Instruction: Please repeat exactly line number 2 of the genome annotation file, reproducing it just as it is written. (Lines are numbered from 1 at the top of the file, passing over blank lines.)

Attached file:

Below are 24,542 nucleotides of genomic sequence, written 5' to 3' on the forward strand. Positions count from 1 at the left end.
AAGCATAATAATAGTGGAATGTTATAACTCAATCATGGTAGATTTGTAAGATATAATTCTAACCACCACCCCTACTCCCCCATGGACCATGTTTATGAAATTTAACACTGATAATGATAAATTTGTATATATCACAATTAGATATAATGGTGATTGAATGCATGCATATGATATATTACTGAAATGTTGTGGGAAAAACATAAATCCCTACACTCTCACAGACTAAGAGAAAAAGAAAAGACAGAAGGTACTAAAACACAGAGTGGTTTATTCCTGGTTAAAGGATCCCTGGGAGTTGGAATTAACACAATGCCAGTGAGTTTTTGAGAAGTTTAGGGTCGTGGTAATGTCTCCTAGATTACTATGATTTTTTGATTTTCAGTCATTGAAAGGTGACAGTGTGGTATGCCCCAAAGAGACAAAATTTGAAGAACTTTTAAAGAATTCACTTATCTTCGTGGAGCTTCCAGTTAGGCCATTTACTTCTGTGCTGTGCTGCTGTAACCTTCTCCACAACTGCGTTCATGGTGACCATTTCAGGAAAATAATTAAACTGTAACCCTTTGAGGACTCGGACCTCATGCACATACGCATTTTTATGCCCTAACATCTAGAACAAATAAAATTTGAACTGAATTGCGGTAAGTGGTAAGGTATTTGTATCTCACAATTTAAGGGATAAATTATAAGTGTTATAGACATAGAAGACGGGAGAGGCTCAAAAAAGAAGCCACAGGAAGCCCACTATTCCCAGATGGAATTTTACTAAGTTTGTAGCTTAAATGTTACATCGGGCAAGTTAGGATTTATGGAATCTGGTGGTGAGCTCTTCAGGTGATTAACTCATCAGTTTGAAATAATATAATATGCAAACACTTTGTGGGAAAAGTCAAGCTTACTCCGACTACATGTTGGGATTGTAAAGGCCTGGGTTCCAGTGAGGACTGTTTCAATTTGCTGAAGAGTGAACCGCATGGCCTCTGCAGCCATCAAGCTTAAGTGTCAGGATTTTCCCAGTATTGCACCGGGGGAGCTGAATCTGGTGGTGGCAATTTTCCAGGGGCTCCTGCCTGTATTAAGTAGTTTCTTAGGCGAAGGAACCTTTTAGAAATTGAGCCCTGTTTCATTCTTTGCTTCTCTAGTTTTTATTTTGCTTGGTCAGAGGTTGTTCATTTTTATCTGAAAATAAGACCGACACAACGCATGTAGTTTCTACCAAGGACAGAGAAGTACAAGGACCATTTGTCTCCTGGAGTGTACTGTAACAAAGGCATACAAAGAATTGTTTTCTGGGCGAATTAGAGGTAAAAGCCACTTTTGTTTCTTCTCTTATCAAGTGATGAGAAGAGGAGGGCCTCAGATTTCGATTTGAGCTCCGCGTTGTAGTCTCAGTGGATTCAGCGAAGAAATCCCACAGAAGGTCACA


AAGCATAATAATAGTGGAATGTTATAACTCAATCATGGTAGATTTGTAAGATATAATTCTAACCACCACCCCTACTCCCCCATGGACCATGTTTATGAAATTTAACACTGATAATGATAAATTTGTATATATCACAATTAGATATAATGGTGATTGAATGCATGCATATGATATATTACTGAAATGTTGTGGGAAAAACATAAATCCCTACACTCTCACAGACTAAGAGAAAAAGAAAAGACAGAAGGTACTAAAACACAGAGTGGTTTATTCCTGGTTAAAGGATCCCTGGGAGTTGGAATTAACACAATGCCAGTGAGTTTTTGAGAAGTTTAGGGTCGTGGTAATGTCTCCTAGATTACTATGATTTTTTGATTTTCAGTCATTGAAAGGTGACAGTGTGGTATGCCCCAAAGAGACAAAATTTGAAGAACTTTTAAAGAATTCACTTATCTTCGTGGAGCTTCCAGTTAGGCCATTTACTTCTGTGCTGTGCTGCTGTAACCTTCTCCACAACTGCGTTCATGGTGACCATTTCAGGAAAATAATTAAACTGTAACCCTTTGAGGACTCGGACCTCATGCACATACGCATTTTTATGCCCTAACATCTAGAACAAATAAAATTTGAACTGAATTGCGGTAAGTGGTAAGGTATTTGTATCTCACAATTTAAGGGATAAATTATAAGTGTTATAGACATAGAAGACGGGAGAGGCTCAAAAAAGAAGCCACAGGAAGCCCACTATTCCCAGATGGAATTTTACTAAGTTTGTAGCTTAAATGTTACATCGGGCAAGTTAGGATTTATGGAATCTGGTGGTGAGCTCTTCAGGTGATTAACTCATCAGTTTGAAATAATATAATATGCAAACACTTTGTGGGAAAAGTCAAGCTTACTCCGACTACATGTTGGGATTGTAAAGGCCTGGGTTCCAGTGAGGACTGTTTCAATTTGCTGAAGAGTGAACCGCATGGCCTCTGCAGCCATCAAGCTTAAGTGTCAGGATTTTCCCAGTATTGCACCGGGGGAGCTGAATCTGGTGGTGGCAATTTTCCAGGGGCTCCTGCCTGTATTAAGTAGTTTCTTAGGCGAAGGAACCTTTTAGAAATTGAGCCCTGTTTCATTCTTTGCTTCTCTAGTTTTTATTTTGCTTGGTCAGAGGTTGTTCATTTTTATCTGAAAATAAGACCGACACAACGCATGTAGTTTCTACCAAGGACAGAGAAGTACAAGGACCATTTGTCTCCTGGAGTGTACTGTAACAAAGGCATACAAAGAATTGTTTTCTGGGCGAATTAGAGGTAAAAGCCACTTTTGTTTCTTCTCTTATCAAGTGATGAGAAGAGGAGGGCCTCAGATTTCGATTTGAGCTCCGCGTTGTAGTCTCAGTGGATTCAGCGAAGAAATCCCACAGAAGGTCACA